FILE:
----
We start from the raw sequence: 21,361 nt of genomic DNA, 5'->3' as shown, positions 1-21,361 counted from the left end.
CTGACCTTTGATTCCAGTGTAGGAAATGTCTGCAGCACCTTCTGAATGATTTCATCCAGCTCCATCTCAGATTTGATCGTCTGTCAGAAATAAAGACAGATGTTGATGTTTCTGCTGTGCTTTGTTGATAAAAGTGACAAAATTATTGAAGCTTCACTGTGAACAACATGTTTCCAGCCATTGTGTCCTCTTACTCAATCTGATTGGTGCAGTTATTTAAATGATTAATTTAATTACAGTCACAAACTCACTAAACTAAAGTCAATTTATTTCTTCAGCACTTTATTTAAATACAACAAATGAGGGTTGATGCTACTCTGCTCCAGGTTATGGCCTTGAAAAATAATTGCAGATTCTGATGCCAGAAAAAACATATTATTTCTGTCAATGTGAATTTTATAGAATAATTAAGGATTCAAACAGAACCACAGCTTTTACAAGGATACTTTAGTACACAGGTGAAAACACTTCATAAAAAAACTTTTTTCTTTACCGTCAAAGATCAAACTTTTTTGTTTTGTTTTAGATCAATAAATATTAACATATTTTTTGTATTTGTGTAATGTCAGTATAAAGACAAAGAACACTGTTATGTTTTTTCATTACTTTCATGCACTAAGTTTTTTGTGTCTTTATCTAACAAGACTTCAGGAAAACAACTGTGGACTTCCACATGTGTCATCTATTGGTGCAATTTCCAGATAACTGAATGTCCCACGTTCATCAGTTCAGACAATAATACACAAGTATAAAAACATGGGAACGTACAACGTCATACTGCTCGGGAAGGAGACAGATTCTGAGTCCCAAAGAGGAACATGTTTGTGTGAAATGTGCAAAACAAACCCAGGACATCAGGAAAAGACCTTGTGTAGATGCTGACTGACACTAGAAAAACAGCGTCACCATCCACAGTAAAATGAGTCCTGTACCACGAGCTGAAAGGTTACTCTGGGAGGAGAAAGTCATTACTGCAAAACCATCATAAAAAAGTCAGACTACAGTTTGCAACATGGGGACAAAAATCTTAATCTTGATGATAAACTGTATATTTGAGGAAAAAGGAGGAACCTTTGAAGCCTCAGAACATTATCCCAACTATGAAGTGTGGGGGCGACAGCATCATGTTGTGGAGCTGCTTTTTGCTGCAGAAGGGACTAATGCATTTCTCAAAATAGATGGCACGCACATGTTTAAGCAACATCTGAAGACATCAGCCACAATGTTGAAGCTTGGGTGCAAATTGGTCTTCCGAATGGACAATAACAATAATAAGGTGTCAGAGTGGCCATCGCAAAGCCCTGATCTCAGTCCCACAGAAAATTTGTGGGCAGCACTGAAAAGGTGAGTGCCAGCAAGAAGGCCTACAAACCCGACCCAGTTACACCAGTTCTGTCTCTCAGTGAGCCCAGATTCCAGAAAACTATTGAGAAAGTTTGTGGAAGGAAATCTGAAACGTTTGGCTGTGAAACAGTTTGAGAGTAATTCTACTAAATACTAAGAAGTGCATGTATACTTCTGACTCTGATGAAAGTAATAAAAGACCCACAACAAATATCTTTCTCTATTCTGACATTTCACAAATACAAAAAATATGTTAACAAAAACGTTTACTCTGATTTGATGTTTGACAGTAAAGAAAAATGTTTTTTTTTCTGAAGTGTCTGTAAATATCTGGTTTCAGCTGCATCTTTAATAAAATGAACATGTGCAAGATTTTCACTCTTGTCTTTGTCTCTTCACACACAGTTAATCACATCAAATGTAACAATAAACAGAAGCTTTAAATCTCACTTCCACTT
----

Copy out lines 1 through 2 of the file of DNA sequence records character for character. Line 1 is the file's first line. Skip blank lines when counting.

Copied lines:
We start from the raw sequence: 21,361 nt of genomic DNA, 5'->3' as shown, positions 1-21,361 counted from the left end.
CTGACCTTTGATTCCAGTGTAGGAAATGTCTGCAGCACCTTCTGAATGATTTCATCCAGCTCCATCTCAGATTTGATCGTCTGTCAGAAATAAAGACAGATGTTGATGTTTCTGCTGTGCTTTGTTGATAAAAGTGACAAAATTATTGAAGCTTCACTGTGAACAACATGTTTCCAGCCATTGTGTCCTCTTACTCAATCTGATTGGTGCAGTTATTTAAATGATTAATTTAATTACAGTCACAAACTCACTAAACTAAAGTCAATTTATTTCTTCAGCACTTTATTTAAATACAACAAATGAGGGTTGATGCTACTCTGCTCCAGGTTATGGCCTTGAAAAATAATTGCAGATTCTGATGCCAGAAAAAACATATTATTTCTGTCAATGTGAATTTTATAGAATAATTAAGGATTCAAACAGAACCACAGCTTTTACAAGGATACTTTAGTACACAGGTGAAAACACTTCATAAAAAAACTTTTTTCTTTACCGTCAAAGATCAAACTTTTTTGTTTTGTTTTAGATCAATAAATATTAACATATTTTTTGTATTTGTGTAATGTCAGTATAAAGACAAAGAACACTGTTATGTTTTTTCATTACTTTCATGCACTAAGTTTTTTGTGTCTTTATCTAACAAGACTTCAGGAAAACAACTGTGGACTTCCACATGTGTCATCTATTGGTGCAATTTCCAGATAACTGAATGTCCCACGTTCATCAGTTCAGACAATAATACACAAGTATAAAAACATGGGAACGTACAACGTCATACTGCTCGGGAAGGAGACAGATTCTGAGTCCCAAAGAGGAACATGTTTGTGTGAAATGTGCAAAACAAACCCAGGACATCAGGAAAAGACCTTGTGTAGATGCTGACTGACACTAGAAAAACAGCGTCACCATCCACAGTAAAATGAGTCCTGTACCACGAGCTGAAAGGTTACTCTGGGAGGAGAAAGTCATTACTGCAAAACCATCATAAAAAAGTCAGACTACAGTTTGCAACATGGGGACAAAAATCTTAATCTTGATGATAAACTGTATATTTGAGGAAAAAGGAGGAACCTTTGAAGCCTCAGAACATTATCCCAACTATGAAGTGTGGGGGCGACAGCATCATGTTGTGGAGCTGCTTTTTGCTGCAGAAGGGACTAATGCATTTCTCAAAATAGATGGCACGCACATGTTTAAGCAACATCTGAAGACATCAGCCACAATGTTGAAGCTTGGGTGCAAATTGGTCTTCCGAATGGACAATAACAATAATAAGGTGTCAGAGTGGCCATCGCAAAGCCCTGATCTCAGTCCCACAGAAAATTTGTGGGCAGCACTGAAAAGGTGAGTGCCAGCAAGAAGGCCTACAAACCCGACCCAGTTACACCAGTTCTGTCTCTCAGTGAGCCCAGATTCCAGAAAACTATTGAGAAAGTTTGTGGAAGGAAATCTGAAACGTTTGGCTGTGAAACAGTTTGAGAGTAATTCTACTAAATACTAAGAAGTGCATGTATACTTCTGACTCTGATGAAAGTAATAAAAGACCCACAACAAATATCTTTCTCTATTCTGACATTTCACAAATACAAAAAATATGTTAACAAAAACGTTTACTCTGATTTGATGTTTGACAGTAAAGAAAAATGTTTTTTTTTCTGAAGTGTCTGTAAATATCTGGTTTCAGCTGCATCTTTAATAAAATGAACATGTGCAAGATTTTCACTCTTGTCTTTGTCTCTTCACACACAGTTAATCACATCAAATGTAACAATAAACAGAAGCTTTAAATCTCACTTCCACTT